Epiphany comes from a Greek word that just means “appearance.” It grew into our current idea of an “epiphany” as an insight, but it originated with the idea that those insights come from God, that they are revelations from God. This same word is used to describe Jesus, as God’s “appearance” in the world.
But, as we’ll continue celebrating the appearances of Christ in our world, we’ll read stories this Epiphany of all the ways that Christ’s presence surprises us. Jesus miracles are surprising; his teachings are surprising; his journey takes surprising twists and turns. It is in the places we least expect to find Jesus that there he is bringing the Kingdom of God, in the everyday things. One of my favorite projects in Seminary was when we were all given half an hour to wander around the campus. We were supposed to take a picture of some place where we saw God doing something at Luther Seminary and share with the rest of the class what we saw.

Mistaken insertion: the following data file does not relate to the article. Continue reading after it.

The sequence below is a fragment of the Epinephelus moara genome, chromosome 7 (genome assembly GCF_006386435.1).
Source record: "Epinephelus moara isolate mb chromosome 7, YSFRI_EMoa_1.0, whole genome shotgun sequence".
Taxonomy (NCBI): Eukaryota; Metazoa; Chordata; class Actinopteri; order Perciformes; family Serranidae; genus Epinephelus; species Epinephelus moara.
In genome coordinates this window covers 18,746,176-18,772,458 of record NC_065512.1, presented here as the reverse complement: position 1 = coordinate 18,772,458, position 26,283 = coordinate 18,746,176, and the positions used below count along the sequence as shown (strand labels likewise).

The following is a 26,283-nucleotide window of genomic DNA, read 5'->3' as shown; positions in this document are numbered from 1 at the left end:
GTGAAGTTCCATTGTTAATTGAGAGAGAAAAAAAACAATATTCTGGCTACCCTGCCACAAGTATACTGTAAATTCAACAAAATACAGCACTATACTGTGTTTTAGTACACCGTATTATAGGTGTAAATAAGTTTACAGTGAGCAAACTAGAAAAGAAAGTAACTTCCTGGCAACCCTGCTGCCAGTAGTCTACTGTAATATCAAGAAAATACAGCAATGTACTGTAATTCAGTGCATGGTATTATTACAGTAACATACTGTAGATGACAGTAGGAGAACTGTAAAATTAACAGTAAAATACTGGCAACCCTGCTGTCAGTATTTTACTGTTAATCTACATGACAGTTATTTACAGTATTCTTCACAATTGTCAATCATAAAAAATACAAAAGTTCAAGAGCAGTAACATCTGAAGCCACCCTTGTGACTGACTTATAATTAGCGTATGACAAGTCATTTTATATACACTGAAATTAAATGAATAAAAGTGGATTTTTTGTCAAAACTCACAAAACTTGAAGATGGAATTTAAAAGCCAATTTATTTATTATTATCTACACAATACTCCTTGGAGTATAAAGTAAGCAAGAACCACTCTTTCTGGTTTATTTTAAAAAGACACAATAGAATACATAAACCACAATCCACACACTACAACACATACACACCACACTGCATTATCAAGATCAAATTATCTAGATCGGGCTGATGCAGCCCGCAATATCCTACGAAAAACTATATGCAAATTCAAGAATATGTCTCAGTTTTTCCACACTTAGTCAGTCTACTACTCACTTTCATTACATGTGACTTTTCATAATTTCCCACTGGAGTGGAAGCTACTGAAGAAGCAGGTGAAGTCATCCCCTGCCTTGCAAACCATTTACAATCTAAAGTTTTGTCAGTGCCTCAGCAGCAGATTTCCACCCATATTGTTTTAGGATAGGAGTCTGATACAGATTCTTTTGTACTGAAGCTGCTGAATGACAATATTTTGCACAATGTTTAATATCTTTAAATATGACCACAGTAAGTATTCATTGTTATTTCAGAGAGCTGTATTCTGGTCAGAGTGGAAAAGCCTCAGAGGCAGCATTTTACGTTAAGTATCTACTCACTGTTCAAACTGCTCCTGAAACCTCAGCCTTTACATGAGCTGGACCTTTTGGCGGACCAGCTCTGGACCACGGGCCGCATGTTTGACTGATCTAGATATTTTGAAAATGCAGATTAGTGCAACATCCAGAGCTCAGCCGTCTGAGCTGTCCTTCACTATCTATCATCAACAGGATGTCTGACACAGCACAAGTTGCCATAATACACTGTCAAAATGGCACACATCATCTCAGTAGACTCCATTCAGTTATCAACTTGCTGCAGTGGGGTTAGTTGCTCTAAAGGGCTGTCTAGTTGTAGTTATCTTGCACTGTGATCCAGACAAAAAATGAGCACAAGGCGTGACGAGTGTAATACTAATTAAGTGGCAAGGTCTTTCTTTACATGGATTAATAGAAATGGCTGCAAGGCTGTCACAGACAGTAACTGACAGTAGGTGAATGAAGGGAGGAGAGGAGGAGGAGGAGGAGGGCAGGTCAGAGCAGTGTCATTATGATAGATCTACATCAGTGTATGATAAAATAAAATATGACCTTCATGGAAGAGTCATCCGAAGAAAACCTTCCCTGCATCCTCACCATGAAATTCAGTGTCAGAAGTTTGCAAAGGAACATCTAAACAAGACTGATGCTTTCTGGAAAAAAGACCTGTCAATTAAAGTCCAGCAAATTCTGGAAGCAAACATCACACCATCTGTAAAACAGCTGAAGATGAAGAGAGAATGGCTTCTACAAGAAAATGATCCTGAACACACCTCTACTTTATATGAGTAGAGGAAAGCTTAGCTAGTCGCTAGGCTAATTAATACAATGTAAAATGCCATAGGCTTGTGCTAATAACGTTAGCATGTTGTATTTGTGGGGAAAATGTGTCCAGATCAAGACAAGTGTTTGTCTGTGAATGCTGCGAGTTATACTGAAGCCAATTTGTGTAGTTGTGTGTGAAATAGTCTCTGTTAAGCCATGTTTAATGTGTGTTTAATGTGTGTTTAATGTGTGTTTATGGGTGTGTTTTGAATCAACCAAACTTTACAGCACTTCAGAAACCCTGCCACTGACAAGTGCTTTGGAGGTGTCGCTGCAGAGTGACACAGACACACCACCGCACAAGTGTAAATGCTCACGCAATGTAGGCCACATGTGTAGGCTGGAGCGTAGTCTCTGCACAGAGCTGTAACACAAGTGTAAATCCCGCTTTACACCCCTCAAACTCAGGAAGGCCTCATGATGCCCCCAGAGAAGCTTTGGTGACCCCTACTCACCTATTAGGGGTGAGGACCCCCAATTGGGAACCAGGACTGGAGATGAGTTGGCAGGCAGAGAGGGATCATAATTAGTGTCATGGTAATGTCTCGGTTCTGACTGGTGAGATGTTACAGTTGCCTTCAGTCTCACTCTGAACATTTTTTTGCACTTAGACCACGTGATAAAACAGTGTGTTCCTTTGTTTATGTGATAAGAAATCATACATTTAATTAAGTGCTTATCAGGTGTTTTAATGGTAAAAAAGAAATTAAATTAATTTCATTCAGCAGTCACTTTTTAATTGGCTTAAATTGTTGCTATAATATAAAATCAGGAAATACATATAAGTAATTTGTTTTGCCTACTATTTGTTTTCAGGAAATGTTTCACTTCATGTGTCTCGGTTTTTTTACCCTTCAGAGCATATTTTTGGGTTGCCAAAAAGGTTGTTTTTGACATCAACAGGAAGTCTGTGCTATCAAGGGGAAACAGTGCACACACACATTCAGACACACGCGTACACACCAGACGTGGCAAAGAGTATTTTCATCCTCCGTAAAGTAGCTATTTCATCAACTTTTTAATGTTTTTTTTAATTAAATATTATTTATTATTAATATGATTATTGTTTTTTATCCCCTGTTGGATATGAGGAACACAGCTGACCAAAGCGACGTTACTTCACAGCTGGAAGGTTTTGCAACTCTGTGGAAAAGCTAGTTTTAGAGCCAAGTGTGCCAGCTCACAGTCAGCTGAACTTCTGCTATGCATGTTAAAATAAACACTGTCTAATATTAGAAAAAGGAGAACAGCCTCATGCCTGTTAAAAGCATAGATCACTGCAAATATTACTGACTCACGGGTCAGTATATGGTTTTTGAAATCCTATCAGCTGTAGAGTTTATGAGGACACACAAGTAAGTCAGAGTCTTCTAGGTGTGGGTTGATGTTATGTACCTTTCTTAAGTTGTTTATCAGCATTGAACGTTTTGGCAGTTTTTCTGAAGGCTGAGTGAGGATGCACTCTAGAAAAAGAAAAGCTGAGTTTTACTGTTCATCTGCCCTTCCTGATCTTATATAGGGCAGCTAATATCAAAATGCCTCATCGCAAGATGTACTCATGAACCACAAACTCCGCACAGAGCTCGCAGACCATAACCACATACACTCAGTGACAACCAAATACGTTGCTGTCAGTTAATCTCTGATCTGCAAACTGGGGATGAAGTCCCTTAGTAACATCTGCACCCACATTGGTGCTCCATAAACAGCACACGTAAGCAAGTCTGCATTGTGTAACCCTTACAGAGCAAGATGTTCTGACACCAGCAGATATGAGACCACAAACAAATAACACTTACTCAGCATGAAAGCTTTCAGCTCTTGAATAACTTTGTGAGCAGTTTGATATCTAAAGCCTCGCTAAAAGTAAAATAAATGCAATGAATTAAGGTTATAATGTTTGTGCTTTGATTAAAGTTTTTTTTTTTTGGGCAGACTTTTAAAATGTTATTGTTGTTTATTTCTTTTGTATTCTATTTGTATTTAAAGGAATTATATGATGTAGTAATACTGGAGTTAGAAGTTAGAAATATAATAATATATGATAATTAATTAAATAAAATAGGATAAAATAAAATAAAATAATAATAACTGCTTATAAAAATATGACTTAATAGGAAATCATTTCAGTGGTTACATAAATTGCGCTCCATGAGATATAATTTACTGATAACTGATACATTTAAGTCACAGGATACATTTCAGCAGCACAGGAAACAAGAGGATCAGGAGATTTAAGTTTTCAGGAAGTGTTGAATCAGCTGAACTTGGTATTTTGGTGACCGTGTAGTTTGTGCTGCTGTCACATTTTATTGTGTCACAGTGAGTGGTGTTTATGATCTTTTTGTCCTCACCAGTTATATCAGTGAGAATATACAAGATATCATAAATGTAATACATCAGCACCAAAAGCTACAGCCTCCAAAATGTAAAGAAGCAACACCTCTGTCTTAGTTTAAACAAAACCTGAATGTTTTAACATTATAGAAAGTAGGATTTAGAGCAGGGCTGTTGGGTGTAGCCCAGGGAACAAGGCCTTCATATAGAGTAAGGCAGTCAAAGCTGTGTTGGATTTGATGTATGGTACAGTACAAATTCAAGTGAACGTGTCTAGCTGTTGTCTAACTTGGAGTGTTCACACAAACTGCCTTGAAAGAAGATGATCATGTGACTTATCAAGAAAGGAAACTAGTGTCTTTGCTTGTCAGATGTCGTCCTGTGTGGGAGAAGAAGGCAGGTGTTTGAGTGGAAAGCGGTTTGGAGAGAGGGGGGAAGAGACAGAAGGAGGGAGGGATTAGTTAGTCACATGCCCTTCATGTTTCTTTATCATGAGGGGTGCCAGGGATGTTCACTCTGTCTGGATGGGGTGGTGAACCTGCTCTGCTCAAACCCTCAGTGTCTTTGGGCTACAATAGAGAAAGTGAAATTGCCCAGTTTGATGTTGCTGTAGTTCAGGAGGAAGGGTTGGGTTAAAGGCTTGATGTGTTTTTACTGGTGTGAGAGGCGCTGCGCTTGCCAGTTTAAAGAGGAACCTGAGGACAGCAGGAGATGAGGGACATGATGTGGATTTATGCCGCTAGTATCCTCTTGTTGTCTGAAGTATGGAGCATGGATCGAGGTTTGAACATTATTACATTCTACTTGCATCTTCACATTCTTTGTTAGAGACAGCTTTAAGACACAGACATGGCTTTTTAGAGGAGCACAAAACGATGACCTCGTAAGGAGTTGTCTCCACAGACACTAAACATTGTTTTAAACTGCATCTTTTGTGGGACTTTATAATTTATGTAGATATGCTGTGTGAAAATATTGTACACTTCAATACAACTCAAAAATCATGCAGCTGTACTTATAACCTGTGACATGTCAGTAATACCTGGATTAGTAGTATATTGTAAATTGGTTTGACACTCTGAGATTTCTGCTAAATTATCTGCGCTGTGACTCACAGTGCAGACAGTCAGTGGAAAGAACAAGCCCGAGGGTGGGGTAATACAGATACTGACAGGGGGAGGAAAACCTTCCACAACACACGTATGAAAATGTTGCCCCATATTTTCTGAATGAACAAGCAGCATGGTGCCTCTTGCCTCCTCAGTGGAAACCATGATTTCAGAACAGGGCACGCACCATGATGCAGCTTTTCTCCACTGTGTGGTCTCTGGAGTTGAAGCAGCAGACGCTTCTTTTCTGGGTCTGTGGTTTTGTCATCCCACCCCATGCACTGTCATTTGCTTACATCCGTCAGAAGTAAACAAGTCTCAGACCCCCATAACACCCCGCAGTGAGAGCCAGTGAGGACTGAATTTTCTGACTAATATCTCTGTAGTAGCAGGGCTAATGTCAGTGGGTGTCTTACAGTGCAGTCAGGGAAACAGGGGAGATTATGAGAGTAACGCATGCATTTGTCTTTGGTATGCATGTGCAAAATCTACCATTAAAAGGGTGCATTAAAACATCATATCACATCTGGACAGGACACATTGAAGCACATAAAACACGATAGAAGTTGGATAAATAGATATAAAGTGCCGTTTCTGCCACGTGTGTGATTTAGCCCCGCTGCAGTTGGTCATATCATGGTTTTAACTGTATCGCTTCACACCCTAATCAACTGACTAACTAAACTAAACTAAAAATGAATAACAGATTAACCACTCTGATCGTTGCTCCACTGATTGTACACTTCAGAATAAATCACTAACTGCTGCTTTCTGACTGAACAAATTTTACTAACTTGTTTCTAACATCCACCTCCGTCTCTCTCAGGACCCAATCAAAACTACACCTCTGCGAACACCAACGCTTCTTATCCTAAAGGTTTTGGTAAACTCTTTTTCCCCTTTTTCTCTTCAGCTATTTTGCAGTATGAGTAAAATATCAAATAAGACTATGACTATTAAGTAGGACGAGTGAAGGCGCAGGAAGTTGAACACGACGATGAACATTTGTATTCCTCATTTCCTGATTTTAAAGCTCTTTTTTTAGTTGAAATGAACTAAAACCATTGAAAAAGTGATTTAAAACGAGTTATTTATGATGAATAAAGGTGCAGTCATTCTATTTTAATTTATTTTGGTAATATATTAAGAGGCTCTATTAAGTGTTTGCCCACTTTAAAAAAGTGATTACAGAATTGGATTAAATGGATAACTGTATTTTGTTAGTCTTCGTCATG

In Advent, we followed LEAD’s Advent resources with the theme of living intentionally, taking the time to notice the gifts of God around us and wonder about the ways we can be gifts for others. We can continue that into Epiphany. As we go out into our lives, where does God appear to us? In song? In art? In a kind word on a busy morning or the face of a friend we have not seen in a long time? In a good book? We believe that God is most fully revealed in Christ, but that God’s work and God’s love touch everything around us. Where is God moving in our neighborhoods? The answer may surprise us.
Taking it a step further, the apostle Paul tells us that we are the body of Christ. How do our actions reveal the love of God for the world? Our own stories of faith are shaped by others sharing their faith with us; the same is true for those we meet in our jobs or at school, on the bus, on the freeway, in our homes. Our lives tell who God is to the world; we “show” Christ to the world.